Tow vehicle capacity

If you already have the vehicle you plan to tow with, you need to find a trailer that is within the weight range of your vehicle. This was a common problem that I ran into during my days as an RV Sales Manager. Customers would come to buy a travel trailer only to find that their tow vehicle did not have a very good towing rating. It can be extremely frustrating to go out and find the perfect travel trailer or fifth wheel and then be told you can’t tow it. On the other hand, it can be worse if you go to a lesser reputable RV dealer and the seller tells you they can tow it. This happens every day, and that is why you need to be armed with the correct information before buying.

It is not my intention to upset any RV dealership, but if you go to a dealership and they don’t ask for information about the tow vehicle, it would be wise to go elsewhere. The first question my salespeople had to ask was whether I already had a tow vehicle. If so, they will search our towing book and identify the towing capacity of your particular vehicle. Then we will inform you of your options. We lost a lot of sales because the customer could not safely pull the caravan he wanted, but we did not allow him to endanger himself or his family.

If you don’t have the tow vehicle yet, it is a good idea to first find the camper you want and then purchase a vehicle that is capable of towing it safely. I’ll warn you again, be careful if you listen to the salesperson at the car dealership. They are only interested in selling you a vehicle and a large percentage of sellers do not understand vehicle towing qualifications. Call a reputable RV dealer and ask them to verify the vehicle’s trailer rating before purchasing.

I once had a client who found the caravan he was looking for and went to buy a new truck. The seller told him that the truck could tow 10,000 pounds. He went on to show my client where 10,000 pounds was stamped on the hitch receiver in the rear of the truck. The 10,000 pounds stamped on the receiver is what the receiver is rated for. It has absolutely nothing to do with the towing capacity of the truck. My client bought the truck and brought it to us so that we could do the checking of the brakes and the wiring. I looked up the truck in my book and it was rated to tow 5,400 pounds. The caravan weighed 6,000 pounds. I could write a book about stories like this, but our goal is to prevent this from happening to you.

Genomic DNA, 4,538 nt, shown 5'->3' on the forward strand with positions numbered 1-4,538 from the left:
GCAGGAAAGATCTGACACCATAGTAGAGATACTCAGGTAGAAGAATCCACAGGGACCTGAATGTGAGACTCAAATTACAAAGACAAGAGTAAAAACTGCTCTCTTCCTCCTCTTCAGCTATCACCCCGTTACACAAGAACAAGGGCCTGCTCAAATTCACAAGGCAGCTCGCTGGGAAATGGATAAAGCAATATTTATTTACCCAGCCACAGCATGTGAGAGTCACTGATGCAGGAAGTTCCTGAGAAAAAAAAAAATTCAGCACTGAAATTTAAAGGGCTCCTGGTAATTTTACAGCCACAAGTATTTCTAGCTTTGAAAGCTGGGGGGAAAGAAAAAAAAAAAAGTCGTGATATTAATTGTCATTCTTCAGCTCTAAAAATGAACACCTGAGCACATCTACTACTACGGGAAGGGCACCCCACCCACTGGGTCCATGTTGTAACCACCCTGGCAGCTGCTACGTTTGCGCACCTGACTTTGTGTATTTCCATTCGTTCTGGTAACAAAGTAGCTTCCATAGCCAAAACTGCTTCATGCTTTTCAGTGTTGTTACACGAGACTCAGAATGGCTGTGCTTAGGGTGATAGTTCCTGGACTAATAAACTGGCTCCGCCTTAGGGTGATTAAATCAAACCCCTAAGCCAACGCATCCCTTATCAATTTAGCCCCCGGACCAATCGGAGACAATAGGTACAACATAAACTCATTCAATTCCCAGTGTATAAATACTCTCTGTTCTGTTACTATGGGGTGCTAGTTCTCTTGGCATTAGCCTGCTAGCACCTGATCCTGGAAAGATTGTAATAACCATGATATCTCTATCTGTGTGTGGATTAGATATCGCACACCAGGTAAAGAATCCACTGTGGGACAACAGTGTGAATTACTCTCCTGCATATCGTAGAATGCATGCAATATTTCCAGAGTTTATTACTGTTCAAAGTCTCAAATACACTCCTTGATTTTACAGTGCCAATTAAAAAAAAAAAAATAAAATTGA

There are many things to consider before purchasing a towing vehicle. How often do you plan to tow? Where are you planning to tow? Will this vehicle be used strictly for towing or will you also use it for daily driving? Are you interested in a pop-up window, a travel trailer, or a fifth wheel? How much does the caravan you want weigh? Once you’ve answered these questions, you can start looking for that perfect tow vehicle.

The manufacturer determines the trailer rating of a vehicle. It is the maximum amount of weight that the vehicle can safely tow. The manufacturer takes many factors into account when determining a trailer rating. They look at the size of the vehicle’s engine, transmission, axle ratio, chassis, suspension, brakes, tires, cooling capacity, and many other things. Now this may all sound complicated but the bottom line is how much the vehicle can safely tow. Don’t assume that just because you’re buying a truck you can tow a lot of weight. Most manufacturers offer vehicles with trailer packages. A trailer package improves the vehicle’s suspension, brakes, tires, and cooling system. They also add items like engine and transmission oil coolers to protect major vehicle components when towing.

Happy Camping,

Copyright 2006 by Mark J. Polk Owner of RV Education 101

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